In the 21st Century security environment, information warfare campaigns use propaganda and disinformation to assault citizenries political will, manipulate public opinion, and erode socio-political institutions that are the fundamental fabric of democracy. Malign information actors exploit the low costs and audience-targeting affordances of contemporary media to distribute weaponized narratives in order to foment polarization, distrust of institutions, and democratic governmental paralysis. Government security and emergency management agencies, as well as communities writ large, need better understanding of disinformations rhetorical mechanisms in order to defend against disinformations pernicious attacks and develop resilience against its effects. This project addresses these needs in a three phase approach: Phase 1 analyzes the narrative logic of propaganda and disinformation narratives promulgated by Russian state-sponsored media platforms; Phase 2 analyses the alignment of the Russian narratives with those circulated by activist groups and demographic segments of society in the United States and Sweden; Phase 3 qualitatively evaluates the depth and impact of the polarization and distrust effects of these narratives. Understanding narrative alignment can help security agencies allocate limited response and interdiction resources; understanding narrative logic and qualitative effects is knowledge fundamental to building resilience development programs.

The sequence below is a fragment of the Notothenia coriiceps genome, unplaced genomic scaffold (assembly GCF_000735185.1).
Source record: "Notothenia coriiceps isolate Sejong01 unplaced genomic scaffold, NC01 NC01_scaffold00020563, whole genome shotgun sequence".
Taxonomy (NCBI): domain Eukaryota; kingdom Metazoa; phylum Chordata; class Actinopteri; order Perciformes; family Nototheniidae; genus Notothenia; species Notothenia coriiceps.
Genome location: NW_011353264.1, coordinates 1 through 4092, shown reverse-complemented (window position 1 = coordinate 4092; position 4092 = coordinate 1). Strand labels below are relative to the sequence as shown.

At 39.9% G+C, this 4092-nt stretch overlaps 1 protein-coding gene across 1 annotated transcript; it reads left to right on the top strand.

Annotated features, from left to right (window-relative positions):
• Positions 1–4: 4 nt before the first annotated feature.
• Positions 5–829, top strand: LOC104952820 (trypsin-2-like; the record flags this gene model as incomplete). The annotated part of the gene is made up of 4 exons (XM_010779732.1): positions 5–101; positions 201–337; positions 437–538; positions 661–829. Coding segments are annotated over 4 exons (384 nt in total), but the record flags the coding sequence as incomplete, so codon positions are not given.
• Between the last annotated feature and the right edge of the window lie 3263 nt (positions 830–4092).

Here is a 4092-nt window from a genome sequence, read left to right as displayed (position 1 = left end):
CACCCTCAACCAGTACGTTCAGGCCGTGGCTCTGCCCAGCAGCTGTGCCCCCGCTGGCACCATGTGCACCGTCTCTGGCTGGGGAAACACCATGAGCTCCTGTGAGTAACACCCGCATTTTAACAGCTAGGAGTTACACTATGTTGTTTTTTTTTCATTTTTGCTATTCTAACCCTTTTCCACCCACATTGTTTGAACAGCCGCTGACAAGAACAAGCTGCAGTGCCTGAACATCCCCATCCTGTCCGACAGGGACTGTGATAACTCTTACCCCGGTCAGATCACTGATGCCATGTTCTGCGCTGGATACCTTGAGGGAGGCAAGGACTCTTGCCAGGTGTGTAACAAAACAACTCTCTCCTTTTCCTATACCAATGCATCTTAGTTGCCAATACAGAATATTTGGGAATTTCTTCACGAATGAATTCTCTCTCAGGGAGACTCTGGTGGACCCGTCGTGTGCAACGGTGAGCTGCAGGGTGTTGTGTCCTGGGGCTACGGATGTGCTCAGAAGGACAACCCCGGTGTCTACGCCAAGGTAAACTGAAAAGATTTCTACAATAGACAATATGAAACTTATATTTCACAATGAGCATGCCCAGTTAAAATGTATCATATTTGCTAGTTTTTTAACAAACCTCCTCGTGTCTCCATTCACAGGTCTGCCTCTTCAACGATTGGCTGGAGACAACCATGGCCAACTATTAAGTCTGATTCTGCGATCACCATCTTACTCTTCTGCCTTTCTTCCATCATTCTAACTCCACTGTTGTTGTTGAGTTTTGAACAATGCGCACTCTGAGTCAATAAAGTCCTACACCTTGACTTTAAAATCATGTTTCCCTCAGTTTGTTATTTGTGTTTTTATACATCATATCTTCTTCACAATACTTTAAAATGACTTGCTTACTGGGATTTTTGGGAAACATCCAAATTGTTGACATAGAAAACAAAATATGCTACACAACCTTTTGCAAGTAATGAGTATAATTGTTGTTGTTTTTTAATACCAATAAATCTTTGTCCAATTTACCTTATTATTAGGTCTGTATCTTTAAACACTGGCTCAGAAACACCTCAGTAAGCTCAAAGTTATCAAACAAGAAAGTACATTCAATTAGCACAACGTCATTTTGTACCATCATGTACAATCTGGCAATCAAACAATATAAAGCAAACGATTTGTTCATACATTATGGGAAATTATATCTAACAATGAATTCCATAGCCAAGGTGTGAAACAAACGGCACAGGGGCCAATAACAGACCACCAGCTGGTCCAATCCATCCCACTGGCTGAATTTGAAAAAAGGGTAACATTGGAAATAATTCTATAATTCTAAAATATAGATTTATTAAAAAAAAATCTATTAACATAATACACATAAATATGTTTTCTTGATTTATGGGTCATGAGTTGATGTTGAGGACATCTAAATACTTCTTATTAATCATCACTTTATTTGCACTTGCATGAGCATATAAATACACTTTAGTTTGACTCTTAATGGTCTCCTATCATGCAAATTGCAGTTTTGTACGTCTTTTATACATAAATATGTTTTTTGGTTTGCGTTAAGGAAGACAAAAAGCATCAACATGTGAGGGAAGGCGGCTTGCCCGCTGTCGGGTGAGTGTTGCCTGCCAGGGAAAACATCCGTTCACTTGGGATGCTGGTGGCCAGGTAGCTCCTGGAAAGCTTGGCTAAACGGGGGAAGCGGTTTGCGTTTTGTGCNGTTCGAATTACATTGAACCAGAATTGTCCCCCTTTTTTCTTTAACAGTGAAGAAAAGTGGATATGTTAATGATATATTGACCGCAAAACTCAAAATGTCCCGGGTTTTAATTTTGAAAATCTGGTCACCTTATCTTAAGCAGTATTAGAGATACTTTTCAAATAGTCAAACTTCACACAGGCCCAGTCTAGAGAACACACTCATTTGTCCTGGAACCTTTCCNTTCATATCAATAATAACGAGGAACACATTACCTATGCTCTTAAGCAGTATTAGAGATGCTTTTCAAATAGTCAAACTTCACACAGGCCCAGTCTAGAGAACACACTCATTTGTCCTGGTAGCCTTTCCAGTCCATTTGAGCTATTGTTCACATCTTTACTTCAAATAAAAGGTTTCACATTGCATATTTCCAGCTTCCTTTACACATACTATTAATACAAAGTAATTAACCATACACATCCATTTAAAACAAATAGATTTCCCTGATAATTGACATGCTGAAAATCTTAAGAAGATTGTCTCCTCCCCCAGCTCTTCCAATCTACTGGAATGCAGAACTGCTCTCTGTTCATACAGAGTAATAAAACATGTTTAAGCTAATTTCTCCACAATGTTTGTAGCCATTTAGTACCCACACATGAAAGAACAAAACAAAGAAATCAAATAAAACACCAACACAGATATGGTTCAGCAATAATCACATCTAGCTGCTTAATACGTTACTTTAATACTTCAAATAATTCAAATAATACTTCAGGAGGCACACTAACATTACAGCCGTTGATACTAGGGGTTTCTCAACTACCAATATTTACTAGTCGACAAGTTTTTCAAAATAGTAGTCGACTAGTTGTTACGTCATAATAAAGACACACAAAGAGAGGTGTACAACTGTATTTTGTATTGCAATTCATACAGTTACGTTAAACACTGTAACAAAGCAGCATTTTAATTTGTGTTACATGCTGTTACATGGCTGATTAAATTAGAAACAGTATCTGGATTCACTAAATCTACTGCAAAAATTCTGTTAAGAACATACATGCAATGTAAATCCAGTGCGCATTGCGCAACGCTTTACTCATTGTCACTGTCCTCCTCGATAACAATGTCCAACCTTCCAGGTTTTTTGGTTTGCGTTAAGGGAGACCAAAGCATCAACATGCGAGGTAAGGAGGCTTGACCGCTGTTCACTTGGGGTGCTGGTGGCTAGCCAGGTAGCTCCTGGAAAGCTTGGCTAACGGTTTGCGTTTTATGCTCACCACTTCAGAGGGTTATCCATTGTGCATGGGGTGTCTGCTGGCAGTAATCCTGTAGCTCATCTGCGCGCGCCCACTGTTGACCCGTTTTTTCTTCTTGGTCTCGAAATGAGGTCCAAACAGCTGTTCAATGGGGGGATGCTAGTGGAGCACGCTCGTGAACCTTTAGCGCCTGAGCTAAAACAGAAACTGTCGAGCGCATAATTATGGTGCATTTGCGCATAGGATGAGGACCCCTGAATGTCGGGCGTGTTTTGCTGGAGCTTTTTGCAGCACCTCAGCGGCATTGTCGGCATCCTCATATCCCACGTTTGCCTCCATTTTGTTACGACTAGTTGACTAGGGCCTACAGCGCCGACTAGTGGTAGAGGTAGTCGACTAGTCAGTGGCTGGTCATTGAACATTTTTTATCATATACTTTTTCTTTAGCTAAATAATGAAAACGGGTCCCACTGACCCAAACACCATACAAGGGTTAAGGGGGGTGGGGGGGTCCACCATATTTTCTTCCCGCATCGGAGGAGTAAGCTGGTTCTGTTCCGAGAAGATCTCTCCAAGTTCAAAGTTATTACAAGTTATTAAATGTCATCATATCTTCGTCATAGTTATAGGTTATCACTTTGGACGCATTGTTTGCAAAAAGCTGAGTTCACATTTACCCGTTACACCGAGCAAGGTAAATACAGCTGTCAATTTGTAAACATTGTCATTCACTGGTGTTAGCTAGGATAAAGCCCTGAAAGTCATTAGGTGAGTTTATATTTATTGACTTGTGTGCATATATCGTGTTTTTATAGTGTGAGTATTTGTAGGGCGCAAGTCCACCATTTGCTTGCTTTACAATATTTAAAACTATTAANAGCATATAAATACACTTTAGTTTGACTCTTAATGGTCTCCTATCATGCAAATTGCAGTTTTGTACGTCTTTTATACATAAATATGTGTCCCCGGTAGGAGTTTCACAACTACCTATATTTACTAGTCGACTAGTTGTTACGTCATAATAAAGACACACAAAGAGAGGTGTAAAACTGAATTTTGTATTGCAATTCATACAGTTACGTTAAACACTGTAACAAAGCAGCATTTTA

|Effective start/end date||7/1/20 → 7/2/20|
- US Department of Homeland Security (DHS): $13,743.00
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